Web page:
I believe that compassion is not something you are - it is something you do. But I admit that I am having a hard time being impartial and compassionate toward Marnie's first family. If your dog was displaying aggressive behavior, why wouldn't you reach out for help? Any why would you let some leash-dropper walk your "aggressive" dog? I mean, I get that behavior change takes time and resources, and hey, I've heard raising kids can be hard, but I feel like these people didn't even try. Maybe it's extra hard because I know firsthand how easy Marnie's behavior was to fix: don't let her get molested by other dogs - problem solved! There's a reason that we tell people to take their dog to the vet if they notice radical behavior changes. And if I'm handing out the benefit of the doubt, maybe I can hope that Marnie's family did this - and their vet just didn't notice severe hip dysplasia in an otherwise healthy dog? I mean, someone had to graduate at the bottom of their class, right?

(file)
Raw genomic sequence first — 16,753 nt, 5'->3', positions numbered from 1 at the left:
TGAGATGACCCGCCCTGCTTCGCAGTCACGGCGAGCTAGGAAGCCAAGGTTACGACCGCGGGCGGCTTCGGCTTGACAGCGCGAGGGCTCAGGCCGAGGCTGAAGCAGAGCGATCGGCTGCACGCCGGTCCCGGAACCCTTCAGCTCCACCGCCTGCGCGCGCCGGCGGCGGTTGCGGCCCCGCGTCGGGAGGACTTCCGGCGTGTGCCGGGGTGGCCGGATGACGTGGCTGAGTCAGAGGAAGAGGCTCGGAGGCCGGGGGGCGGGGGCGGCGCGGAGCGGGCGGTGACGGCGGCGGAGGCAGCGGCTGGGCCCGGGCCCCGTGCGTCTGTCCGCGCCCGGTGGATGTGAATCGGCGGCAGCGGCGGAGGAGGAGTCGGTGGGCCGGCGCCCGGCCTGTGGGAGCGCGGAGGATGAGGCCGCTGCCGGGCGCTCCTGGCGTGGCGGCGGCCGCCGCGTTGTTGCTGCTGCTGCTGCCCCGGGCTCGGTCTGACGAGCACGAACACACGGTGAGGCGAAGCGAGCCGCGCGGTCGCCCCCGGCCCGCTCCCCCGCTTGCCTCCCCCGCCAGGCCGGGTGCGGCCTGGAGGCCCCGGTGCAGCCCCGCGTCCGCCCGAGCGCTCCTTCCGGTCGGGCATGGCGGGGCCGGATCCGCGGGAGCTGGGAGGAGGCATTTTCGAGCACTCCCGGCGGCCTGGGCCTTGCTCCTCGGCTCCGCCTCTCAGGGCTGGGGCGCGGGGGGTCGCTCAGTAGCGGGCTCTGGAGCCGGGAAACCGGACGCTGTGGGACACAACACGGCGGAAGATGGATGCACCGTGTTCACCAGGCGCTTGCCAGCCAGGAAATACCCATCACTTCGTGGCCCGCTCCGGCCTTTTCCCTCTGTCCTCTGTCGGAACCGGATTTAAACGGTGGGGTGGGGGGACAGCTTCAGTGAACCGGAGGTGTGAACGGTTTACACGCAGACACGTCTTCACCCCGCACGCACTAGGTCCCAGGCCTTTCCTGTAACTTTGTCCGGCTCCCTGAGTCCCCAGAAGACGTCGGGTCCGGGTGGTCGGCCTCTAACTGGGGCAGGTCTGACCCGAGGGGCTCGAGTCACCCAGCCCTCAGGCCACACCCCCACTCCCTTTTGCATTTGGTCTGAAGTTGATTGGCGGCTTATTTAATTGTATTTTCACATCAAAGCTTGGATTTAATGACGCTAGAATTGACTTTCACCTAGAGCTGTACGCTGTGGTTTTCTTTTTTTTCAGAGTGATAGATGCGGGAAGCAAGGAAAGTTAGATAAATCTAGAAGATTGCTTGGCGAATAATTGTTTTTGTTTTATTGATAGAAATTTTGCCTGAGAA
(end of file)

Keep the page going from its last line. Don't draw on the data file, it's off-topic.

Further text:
I think that the fastest way to earn your burnout in animal rescue is to start hating people, but I want to be angry at someone. I want Marnie's story to be someone's fault. I want to place the blame on someone so that I have something to fix. Because if I just say to myself, "This is a shitty thing, and it happened, and it couldn't have been prevented," then I don't have a way to prevent this kind of suffering in the future. It hurts. And the hurting hasn't stopped yet. Marnie still has a hard journey ahead of her, and she deserves better than the hand she's been dealt. Marnie deserves the support of a family who loves and wants her as she takes the next steps on this difficult, painful road.
|Photo by Paige.|